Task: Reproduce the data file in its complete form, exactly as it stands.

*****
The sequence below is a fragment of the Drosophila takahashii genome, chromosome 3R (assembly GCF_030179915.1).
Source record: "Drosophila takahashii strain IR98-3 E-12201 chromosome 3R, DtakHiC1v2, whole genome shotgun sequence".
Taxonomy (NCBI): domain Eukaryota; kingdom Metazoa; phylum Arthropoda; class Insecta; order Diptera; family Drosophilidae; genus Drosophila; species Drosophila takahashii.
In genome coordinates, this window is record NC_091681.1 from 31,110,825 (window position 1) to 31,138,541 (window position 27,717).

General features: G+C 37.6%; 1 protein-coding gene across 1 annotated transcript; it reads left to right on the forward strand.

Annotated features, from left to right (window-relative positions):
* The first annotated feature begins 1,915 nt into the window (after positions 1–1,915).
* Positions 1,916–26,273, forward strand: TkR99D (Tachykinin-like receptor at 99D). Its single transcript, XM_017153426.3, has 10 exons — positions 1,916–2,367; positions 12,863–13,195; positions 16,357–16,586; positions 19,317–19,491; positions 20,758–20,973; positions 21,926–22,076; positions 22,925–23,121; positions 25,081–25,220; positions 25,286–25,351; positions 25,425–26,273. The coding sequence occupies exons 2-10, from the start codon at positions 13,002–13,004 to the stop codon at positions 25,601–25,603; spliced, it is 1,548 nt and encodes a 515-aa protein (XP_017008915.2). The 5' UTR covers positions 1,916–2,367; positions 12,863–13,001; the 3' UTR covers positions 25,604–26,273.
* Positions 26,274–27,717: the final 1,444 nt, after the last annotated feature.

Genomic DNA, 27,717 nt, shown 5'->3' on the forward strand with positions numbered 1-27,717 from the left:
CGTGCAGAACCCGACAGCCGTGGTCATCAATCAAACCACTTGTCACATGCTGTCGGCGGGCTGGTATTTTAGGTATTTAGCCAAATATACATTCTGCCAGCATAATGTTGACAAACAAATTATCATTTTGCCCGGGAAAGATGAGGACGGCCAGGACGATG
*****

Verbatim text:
The sequence below is a fragment of the Drosophila takahashii genome, chromosome 3R (assembly GCF_030179915.1).
Source record: "Drosophila takahashii strain IR98-3 E-12201 chromosome 3R, DtakHiC1v2, whole genome shotgun sequence".
Taxonomy (NCBI): domain Eukaryota; kingdom Metazoa; phylum Arthropoda; class Insecta; order Diptera; family Drosophilidae; genus Drosophila; species Drosophila takahashii.
In genome coordinates, this window is record NC_091681.1 from 31,110,825 (window position 1) to 31,138,541 (window position 27,717).

General features: G+C 37.6%; 1 protein-coding gene across 1 annotated transcript; it reads left to right on the forward strand.

Annotated features, from left to right (window-relative positions):
* The first annotated feature begins 1,915 nt into the window (after positions 1–1,915).
* Positions 1,916–26,273, forward strand: TkR99D (Tachykinin-like receptor at 99D). Its single transcript, XM_017153426.3, has 10 exons — positions 1,916–2,367; positions 12,863–13,195; positions 16,357–16,586; positions 19,317–19,491; positions 20,758–20,973; positions 21,926–22,076; positions 22,925–23,121; positions 25,081–25,220; positions 25,286–25,351; positions 25,425–26,273. The coding sequence occupies exons 2-10, from the start codon at positions 13,002–13,004 to the stop codon at positions 25,601–25,603; spliced, it is 1,548 nt and encodes a 515-aa protein (XP_017008915.2). The 5' UTR covers positions 1,916–2,367; positions 12,863–13,001; the 3' UTR covers positions 25,604–26,273.
* Positions 26,274–27,717: the final 1,444 nt, after the last annotated feature.

Genomic DNA, 27,717 nt, shown 5'->3' on the forward strand with positions numbered 1-27,717 from the left:
CGTGCAGAACCCGACAGCCGTGGTCATCAATCAAACCACTTGTCACATGCTGTCGGCGGGCTGGTATTTTAGGTATTTAGCCAAATATACATTCTGCCAGCATAATGTTGACAAACAAATTATCATTTTGCCCGGGAAAGATGAGGACGGCCAGGACGATG